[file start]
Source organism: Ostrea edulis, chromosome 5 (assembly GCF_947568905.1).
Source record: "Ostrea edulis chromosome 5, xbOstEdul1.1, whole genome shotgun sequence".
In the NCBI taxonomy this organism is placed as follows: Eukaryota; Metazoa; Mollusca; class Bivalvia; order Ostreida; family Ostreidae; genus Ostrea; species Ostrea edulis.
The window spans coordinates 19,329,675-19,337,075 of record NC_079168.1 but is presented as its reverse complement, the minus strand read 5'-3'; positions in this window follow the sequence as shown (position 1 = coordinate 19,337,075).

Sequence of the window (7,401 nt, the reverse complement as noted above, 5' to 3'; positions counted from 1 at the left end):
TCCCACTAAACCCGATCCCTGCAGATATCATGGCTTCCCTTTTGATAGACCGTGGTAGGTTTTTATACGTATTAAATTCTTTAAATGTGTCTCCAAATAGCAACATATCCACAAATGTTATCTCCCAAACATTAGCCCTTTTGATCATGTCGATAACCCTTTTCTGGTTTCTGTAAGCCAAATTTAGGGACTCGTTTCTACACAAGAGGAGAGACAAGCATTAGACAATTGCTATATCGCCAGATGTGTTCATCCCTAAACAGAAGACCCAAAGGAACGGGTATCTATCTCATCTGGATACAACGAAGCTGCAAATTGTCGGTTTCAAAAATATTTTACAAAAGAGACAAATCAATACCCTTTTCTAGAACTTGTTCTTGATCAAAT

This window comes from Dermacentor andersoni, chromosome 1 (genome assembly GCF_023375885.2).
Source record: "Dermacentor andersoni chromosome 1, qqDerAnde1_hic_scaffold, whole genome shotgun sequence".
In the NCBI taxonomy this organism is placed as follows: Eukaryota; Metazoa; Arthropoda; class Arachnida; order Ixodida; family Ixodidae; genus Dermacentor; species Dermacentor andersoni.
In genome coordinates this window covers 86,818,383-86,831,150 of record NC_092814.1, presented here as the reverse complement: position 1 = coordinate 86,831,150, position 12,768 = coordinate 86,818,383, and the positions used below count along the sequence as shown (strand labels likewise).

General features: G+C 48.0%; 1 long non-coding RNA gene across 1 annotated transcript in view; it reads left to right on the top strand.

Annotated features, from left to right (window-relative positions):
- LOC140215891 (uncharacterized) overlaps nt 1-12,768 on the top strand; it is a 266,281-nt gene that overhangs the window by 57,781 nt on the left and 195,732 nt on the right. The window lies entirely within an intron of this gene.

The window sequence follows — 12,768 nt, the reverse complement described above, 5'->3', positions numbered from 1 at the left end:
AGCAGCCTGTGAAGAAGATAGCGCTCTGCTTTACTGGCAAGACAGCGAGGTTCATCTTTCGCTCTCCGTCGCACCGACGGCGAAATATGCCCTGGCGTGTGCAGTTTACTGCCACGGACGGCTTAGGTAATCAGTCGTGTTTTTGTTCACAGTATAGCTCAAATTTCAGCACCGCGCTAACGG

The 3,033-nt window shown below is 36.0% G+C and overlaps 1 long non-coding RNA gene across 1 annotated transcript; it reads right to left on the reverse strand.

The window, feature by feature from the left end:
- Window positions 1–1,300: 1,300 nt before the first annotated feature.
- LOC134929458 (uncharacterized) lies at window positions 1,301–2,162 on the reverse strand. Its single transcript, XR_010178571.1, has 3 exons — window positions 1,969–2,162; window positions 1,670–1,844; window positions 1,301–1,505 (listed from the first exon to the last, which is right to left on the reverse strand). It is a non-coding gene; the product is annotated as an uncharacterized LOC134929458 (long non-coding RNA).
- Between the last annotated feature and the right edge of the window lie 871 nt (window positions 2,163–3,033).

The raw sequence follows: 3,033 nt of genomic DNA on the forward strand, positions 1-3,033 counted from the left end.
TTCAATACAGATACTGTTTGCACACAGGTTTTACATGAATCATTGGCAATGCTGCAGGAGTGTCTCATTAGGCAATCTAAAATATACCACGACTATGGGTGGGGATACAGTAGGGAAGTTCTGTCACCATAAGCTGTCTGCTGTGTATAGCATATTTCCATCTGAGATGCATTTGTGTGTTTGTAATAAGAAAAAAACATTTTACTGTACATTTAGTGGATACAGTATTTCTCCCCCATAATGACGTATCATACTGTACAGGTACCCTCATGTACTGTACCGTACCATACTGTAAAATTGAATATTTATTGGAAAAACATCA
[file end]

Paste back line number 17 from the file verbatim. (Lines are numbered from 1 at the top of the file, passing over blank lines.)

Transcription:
The window, feature by feature from the left end: